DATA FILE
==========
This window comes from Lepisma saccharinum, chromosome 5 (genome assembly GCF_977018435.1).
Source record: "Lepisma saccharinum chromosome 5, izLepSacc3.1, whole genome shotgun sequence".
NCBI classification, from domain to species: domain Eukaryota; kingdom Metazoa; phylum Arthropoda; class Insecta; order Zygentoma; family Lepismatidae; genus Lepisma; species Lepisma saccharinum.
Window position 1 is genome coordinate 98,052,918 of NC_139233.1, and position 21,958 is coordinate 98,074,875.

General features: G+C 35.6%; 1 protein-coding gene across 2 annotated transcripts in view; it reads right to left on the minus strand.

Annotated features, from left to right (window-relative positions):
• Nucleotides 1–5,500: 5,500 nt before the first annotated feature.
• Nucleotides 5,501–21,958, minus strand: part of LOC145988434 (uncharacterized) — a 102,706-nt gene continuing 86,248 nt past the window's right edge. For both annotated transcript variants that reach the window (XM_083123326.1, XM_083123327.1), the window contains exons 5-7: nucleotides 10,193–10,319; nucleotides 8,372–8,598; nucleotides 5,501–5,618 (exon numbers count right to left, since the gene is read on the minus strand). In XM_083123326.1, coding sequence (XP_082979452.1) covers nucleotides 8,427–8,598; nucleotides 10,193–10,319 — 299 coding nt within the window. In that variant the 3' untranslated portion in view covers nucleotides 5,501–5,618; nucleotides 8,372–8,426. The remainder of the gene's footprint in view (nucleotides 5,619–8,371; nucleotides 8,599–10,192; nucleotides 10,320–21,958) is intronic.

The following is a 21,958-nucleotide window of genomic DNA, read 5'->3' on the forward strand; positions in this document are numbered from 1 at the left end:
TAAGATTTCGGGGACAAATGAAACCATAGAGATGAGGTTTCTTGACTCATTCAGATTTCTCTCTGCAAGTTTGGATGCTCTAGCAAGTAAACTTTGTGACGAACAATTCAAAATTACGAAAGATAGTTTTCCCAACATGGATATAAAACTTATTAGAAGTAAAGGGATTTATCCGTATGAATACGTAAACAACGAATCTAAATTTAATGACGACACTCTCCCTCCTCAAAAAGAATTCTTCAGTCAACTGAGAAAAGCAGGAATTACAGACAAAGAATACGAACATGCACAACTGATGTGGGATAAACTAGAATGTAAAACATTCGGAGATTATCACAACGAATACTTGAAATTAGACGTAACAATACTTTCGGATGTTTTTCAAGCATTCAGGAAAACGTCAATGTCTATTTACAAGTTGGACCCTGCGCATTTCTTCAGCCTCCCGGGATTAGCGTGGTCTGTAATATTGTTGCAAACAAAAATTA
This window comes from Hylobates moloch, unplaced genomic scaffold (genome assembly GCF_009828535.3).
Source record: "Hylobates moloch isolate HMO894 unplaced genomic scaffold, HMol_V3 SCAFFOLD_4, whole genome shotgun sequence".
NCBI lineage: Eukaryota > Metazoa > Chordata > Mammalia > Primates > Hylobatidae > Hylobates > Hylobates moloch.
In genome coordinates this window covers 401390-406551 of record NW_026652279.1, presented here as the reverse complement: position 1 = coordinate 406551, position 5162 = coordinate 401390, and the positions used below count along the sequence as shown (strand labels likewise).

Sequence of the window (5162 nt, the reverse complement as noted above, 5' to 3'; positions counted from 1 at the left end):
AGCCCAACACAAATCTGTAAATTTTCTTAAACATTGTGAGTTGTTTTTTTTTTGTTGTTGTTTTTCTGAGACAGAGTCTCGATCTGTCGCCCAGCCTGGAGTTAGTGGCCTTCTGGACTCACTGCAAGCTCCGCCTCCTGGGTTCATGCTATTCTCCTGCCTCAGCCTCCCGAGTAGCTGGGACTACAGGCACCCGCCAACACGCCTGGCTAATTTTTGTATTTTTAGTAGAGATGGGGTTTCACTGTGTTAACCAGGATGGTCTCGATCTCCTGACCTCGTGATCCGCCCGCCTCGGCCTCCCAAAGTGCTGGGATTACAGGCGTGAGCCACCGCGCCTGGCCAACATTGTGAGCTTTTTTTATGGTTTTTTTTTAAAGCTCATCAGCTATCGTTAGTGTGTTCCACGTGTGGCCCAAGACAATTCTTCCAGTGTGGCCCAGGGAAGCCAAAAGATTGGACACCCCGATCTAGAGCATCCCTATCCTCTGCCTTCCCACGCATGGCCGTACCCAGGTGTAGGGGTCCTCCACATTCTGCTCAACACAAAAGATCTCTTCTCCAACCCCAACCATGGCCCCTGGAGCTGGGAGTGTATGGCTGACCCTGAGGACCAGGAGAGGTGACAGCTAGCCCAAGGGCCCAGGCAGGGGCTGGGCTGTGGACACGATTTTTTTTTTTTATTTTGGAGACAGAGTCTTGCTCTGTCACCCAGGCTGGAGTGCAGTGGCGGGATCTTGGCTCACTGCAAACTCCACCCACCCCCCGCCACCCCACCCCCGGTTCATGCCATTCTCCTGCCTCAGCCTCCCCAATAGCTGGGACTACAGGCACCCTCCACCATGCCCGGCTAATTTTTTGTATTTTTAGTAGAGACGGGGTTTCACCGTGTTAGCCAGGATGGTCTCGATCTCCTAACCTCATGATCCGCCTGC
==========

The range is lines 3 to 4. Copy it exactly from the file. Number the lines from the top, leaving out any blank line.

NCBI classification, from domain to species: domain Eukaryota; kingdom Metazoa; phylum Arthropoda; class Insecta; order Zygentoma; family Lepismatidae; genus Lepisma; species Lepisma saccharinum.
Window position 1 is genome coordinate 98,052,918 of NC_139233.1, and position 21,958 is coordinate 98,074,875.